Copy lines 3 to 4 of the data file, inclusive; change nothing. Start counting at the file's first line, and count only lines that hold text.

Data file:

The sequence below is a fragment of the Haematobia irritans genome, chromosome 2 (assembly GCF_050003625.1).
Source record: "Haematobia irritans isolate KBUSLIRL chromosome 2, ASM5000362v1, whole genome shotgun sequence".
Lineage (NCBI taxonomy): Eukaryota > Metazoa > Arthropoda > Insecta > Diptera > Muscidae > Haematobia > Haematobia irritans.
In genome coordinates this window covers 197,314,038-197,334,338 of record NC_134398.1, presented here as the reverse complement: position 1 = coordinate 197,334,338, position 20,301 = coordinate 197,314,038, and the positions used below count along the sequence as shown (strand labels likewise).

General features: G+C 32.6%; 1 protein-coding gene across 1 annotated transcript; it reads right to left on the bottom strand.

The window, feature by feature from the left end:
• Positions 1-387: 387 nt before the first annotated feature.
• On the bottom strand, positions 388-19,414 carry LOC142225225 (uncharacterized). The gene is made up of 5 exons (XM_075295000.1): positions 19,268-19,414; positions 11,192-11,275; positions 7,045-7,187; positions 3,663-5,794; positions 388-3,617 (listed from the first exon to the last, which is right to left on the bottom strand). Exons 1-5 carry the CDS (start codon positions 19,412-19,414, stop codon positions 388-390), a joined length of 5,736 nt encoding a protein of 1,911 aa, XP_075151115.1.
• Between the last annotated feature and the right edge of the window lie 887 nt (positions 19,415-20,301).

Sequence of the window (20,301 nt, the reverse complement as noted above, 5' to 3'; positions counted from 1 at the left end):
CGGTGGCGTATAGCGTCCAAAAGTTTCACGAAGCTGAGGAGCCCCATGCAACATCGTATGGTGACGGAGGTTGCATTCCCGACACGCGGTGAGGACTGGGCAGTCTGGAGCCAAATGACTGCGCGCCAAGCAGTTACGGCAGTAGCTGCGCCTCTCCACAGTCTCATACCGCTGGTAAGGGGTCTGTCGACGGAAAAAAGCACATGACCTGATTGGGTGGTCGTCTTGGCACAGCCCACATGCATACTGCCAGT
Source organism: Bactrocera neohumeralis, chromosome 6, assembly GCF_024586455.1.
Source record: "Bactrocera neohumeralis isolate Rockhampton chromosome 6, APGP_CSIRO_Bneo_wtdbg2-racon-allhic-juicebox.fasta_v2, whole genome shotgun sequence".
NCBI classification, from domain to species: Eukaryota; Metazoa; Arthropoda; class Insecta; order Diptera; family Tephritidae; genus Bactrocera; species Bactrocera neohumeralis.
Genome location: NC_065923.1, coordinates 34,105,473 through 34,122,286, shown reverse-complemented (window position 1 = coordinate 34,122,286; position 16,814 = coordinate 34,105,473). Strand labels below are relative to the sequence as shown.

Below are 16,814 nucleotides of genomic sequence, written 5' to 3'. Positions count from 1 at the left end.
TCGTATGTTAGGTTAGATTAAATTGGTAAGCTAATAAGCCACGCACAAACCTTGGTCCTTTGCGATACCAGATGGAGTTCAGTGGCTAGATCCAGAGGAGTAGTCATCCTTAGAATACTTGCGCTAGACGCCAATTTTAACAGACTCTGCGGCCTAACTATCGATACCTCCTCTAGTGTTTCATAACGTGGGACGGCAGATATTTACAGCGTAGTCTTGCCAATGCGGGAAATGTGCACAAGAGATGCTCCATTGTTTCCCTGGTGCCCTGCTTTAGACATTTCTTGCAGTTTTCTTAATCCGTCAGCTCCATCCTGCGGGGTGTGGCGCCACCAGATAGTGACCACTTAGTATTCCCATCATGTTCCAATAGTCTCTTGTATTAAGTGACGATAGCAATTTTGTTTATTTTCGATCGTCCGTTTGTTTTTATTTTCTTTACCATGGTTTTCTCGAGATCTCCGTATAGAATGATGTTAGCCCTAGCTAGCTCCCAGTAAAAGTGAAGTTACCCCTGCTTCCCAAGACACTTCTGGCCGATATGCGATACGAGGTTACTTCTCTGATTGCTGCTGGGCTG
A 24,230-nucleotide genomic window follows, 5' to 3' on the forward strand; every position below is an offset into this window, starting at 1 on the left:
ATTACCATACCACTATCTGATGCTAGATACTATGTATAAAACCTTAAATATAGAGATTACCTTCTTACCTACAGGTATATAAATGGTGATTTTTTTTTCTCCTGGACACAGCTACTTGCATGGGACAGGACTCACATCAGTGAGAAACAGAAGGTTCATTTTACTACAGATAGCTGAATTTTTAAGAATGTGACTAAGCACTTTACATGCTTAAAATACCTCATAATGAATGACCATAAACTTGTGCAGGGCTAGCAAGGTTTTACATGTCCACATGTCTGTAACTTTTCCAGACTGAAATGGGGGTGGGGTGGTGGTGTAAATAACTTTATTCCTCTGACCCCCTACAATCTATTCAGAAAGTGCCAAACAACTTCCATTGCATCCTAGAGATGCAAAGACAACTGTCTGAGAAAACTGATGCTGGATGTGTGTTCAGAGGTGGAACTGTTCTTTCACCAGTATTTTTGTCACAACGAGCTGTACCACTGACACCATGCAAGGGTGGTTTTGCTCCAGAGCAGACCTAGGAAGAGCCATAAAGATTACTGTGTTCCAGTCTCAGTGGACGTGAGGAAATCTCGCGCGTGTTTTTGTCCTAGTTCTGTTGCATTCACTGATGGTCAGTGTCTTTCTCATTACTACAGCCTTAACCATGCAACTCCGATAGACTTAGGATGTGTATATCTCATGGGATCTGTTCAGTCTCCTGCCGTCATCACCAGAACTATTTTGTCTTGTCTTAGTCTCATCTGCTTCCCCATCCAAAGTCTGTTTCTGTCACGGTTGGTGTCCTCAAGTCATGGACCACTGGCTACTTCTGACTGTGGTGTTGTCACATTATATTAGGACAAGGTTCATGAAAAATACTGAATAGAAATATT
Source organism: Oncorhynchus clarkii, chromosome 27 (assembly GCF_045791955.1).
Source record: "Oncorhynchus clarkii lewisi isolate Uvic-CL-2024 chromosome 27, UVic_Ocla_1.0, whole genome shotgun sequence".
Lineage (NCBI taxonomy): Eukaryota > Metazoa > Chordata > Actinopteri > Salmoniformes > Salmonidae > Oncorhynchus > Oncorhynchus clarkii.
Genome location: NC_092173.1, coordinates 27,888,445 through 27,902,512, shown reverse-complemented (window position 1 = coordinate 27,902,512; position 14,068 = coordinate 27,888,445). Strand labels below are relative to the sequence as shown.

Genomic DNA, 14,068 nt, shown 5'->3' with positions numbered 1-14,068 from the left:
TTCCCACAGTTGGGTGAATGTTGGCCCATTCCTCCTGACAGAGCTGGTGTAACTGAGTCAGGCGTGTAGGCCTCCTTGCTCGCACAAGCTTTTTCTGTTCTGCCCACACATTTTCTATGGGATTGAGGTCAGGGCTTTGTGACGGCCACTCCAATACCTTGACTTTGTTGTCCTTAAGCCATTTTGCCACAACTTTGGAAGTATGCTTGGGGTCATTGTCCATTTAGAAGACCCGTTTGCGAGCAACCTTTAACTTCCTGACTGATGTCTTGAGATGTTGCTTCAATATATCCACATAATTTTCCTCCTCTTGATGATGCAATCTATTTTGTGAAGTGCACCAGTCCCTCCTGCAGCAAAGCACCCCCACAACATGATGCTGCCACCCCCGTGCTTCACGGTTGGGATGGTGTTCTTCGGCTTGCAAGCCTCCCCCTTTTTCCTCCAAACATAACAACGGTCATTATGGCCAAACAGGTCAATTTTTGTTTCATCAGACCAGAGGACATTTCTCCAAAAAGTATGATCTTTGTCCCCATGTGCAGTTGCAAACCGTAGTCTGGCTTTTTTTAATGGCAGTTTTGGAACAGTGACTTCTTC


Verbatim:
Lineage (NCBI taxonomy): Eukaryota > Metazoa > Arthropoda > Insecta > Diptera > Muscidae > Haematobia > Haematobia irritans.
In genome coordinates this window covers 197,314,038-197,334,338 of record NC_134398.1, presented here as the reverse complement: position 1 = coordinate 197,334,338, position 20,301 = coordinate 197,314,038, and the positions used below count along the sequence as shown (strand labels likewise).